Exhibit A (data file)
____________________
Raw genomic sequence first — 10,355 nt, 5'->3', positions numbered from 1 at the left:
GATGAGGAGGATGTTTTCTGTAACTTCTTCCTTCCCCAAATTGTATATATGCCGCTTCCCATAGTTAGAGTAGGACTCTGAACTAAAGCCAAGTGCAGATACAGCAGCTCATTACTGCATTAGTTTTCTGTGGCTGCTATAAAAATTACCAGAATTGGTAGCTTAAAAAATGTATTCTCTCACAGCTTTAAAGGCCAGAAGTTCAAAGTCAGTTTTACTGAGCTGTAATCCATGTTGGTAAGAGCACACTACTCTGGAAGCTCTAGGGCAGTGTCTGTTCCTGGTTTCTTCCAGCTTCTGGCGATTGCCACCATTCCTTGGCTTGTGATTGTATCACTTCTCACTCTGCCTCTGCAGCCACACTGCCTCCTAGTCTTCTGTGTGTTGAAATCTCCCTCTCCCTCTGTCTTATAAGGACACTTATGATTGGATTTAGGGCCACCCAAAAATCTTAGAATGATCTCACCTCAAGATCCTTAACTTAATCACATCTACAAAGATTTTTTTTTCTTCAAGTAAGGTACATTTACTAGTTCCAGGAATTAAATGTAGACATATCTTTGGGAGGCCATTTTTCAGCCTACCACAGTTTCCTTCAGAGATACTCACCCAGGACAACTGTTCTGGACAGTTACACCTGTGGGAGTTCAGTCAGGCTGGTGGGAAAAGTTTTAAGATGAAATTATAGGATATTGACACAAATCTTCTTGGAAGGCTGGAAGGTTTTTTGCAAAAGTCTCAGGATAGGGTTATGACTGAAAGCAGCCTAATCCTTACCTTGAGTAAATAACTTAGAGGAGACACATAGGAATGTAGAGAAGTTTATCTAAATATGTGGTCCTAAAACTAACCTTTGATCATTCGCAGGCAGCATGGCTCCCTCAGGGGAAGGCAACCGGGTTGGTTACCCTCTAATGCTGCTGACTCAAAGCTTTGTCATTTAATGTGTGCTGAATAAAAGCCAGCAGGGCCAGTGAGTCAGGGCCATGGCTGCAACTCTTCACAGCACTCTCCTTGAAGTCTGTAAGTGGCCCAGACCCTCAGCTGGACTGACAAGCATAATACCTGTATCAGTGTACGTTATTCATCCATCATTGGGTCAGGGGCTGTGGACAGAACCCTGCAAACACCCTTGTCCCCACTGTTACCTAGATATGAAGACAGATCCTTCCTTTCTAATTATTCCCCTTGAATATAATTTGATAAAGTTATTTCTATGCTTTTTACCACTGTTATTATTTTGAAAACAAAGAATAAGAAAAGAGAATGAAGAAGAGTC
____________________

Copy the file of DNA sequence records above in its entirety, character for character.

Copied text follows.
Raw genomic sequence first — 10,355 nt, 5'->3', positions numbered from 1 at the left:
GATGAGGAGGATGTTTTCTGTAACTTCTTCCTTCCCCAAATTGTATATATGCCGCTTCCCATAGTTAGAGTAGGACTCTGAACTAAAGCCAAGTGCAGATACAGCAGCTCATTACTGCATTAGTTTTCTGTGGCTGCTATAAAAATTACCAGAATTGGTAGCTTAAAAAATGTATTCTCTCACAGCTTTAAAGGCCAGAAGTTCAAAGTCAGTTTTACTGAGCTGTAATCCATGTTGGTAAGAGCACACTACTCTGGAAGCTCTAGGGCAGTGTCTGTTCCTGGTTTCTTCCAGCTTCTGGCGATTGCCACCATTCCTTGGCTTGTGATTGTATCACTTCTCACTCTGCCTCTGCAGCCACACTGCCTCCTAGTCTTCTGTGTGTTGAAATCTCCCTCTCCCTCTGTCTTATAAGGACACTTATGATTGGATTTAGGGCCACCCAAAAATCTTAGAATGATCTCACCTCAAGATCCTTAACTTAATCACATCTACAAAGATTTTTTTTTCTTCAAGTAAGGTACATTTACTAGTTCCAGGAATTAAATGTAGACATATCTTTGGGAGGCCATTTTTCAGCCTACCACAGTTTCCTTCAGAGATACTCACCCAGGACAACTGTTCTGGACAGTTACACCTGTGGGAGTTCAGTCAGGCTGGTGGGAAAAGTTTTAAGATGAAATTATAGGATATTGACACAAATCTTCTTGGAAGGCTGGAAGGTTTTTTGCAAAAGTCTCAGGATAGGGTTATGACTGAAAGCAGCCTAATCCTTACCTTGAGTAAATAACTTAGAGGAGACACATAGGAATGTAGAGAAGTTTATCTAAATATGTGGTCCTAAAACTAACCTTTGATCATTCGCAGGCAGCATGGCTCCCTCAGGGGAAGGCAACCGGGTTGGTTACCCTCTAATGCTGCTGACTCAAAGCTTTGTCATTTAATGTGTGCTGAATAAAAGCCAGCAGGGCCAGTGAGTCAGGGCCATGGCTGCAACTCTTCACAGCACTCTCCTTGAAGTCTGTAAGTGGCCCAGACCCTCAGCTGGACTGACAAGCATAATACCTGTATCAGTGTACGTTATTCATCCATCATTGGGTCAGGGGCTGTGGACAGAACCCTGCAAACACCCTTGTCCCCACTGTTACCTAGATATGAAGACAGATCCTTCCTTTCTAATTATTCCCCTTGAATATAATTTGATAAAGTTATTTCTATGCTTTTTACCACTGTTATTATTTTGAAAACAAAGAATAAGAAAAGAGAATGAAGAAGAGTC